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The International Journal of Adult Orthodontics & Orthogathic Surgery
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International Journal of Adult Orthodontics and Orthognathic Surgery

Year 1992
Volume 7 , Issue 4

Pages: 209 - 220

Surgical versus orthodontic correction of skeletal Class II malocclusion in adolescents: Effects and indications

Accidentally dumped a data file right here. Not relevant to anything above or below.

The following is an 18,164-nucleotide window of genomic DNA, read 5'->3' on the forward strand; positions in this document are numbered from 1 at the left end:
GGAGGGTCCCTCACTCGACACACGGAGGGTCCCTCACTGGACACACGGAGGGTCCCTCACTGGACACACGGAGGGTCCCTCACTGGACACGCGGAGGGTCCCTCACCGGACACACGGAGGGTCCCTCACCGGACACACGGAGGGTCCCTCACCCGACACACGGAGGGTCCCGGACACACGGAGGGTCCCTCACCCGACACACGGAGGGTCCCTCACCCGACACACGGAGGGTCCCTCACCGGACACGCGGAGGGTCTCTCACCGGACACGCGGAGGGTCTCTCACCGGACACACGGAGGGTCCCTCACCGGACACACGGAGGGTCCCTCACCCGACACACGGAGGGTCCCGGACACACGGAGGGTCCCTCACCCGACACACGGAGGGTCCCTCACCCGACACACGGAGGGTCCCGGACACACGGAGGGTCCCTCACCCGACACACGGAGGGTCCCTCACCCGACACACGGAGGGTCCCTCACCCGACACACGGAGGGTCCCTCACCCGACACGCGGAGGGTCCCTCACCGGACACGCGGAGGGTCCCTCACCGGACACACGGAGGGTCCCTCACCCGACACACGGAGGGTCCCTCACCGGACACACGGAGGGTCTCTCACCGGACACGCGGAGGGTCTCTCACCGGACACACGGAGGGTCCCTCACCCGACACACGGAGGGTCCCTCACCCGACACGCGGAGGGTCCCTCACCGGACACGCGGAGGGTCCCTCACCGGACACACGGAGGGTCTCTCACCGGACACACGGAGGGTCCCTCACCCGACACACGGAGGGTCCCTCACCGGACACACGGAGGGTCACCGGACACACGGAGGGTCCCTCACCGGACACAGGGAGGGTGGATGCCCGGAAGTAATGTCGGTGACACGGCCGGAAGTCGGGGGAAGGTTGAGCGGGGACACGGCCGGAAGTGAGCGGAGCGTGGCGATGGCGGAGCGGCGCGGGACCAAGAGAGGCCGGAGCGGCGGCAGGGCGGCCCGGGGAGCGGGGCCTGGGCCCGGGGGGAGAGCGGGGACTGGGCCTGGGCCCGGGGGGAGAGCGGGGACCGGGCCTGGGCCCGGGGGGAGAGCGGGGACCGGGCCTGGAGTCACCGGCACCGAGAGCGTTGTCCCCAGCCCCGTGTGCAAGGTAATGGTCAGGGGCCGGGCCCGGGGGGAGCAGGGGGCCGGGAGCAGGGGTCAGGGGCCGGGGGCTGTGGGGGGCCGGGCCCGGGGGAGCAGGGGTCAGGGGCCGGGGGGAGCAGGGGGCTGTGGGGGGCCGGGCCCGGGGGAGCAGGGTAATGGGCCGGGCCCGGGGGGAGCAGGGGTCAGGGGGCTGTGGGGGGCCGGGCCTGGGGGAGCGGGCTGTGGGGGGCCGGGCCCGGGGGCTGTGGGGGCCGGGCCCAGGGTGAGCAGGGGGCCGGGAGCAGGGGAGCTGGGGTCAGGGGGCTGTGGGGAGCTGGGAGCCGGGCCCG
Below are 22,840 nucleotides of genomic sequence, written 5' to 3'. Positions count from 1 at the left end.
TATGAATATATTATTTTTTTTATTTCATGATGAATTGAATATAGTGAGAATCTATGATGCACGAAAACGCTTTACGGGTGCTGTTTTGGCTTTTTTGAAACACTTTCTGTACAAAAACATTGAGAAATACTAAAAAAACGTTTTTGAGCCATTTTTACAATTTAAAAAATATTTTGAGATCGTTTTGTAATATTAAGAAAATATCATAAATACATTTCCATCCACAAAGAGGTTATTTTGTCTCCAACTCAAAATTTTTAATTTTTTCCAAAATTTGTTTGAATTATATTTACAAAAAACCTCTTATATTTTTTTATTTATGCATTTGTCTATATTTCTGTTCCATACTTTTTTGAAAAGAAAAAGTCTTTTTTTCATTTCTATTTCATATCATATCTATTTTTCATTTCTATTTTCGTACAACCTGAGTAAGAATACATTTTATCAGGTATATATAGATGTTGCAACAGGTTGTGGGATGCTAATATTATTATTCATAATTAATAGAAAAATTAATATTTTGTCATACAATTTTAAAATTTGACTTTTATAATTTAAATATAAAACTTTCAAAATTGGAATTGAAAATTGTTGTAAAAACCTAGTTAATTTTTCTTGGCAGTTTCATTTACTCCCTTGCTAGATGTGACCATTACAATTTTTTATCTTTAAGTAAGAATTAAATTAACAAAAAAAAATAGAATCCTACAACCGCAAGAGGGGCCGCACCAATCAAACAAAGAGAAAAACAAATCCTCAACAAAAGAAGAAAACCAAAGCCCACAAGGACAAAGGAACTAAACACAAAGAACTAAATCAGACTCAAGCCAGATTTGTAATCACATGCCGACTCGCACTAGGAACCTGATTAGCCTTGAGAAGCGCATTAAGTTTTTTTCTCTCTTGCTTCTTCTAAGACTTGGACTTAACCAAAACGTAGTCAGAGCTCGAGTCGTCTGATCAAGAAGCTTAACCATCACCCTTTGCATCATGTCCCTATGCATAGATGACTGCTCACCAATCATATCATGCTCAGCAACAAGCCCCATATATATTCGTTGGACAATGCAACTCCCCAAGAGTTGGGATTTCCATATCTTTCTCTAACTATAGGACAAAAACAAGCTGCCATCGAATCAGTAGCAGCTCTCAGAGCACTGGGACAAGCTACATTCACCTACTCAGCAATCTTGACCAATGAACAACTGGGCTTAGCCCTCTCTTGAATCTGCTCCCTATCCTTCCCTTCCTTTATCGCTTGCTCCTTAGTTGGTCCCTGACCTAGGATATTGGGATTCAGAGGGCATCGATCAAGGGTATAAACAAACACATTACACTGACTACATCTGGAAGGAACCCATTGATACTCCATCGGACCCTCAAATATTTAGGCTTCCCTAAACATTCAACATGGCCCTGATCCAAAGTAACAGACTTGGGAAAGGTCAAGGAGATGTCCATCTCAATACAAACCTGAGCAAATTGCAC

To clarify the effects of orthodontic versus surgical treatment and to distinguish more clearly those Class II patients who can be treated successfully with orthodontics alone, we compared three groups of adolescents: forty patients treated successfully with orthognathic surgery, 40 patients treated successfully with orthodontics alone, and 21 patients whose orthodontic treatment was judged to be unsuccessful. Successful surgical treatment was accomplished largely by bringing the mandible forward, but this involved vertically repositioning the maxilla, alone or in combination with advancing the mandible, in 40% of the patients. Successful orthodontic treatment resulted from a combination of retraction of the maxillary incisors and protraction of the mandibular incisors; most of the successfully treated group also had significant vertical growth, and 40% had greater than 2 mm anteroposterior growth. The unsuccessfully treated orthodontic patients initially had greater overjet, more severe mandibular deficiency, and greater anterior facial height than those treated successfully; they also had less retraction of the max illary incisors and less growth during treatment. In Class II adolescents beyond the growth spurt, surgery is likely to be needed for successful correction of the malocclusion if the overjet is greater than 10 mm, especially if the distance from pogonion to nasion perpendicular is 18 mm or more, mandibular body length is less than 70 mm, or facial height is greater than 125 mm.


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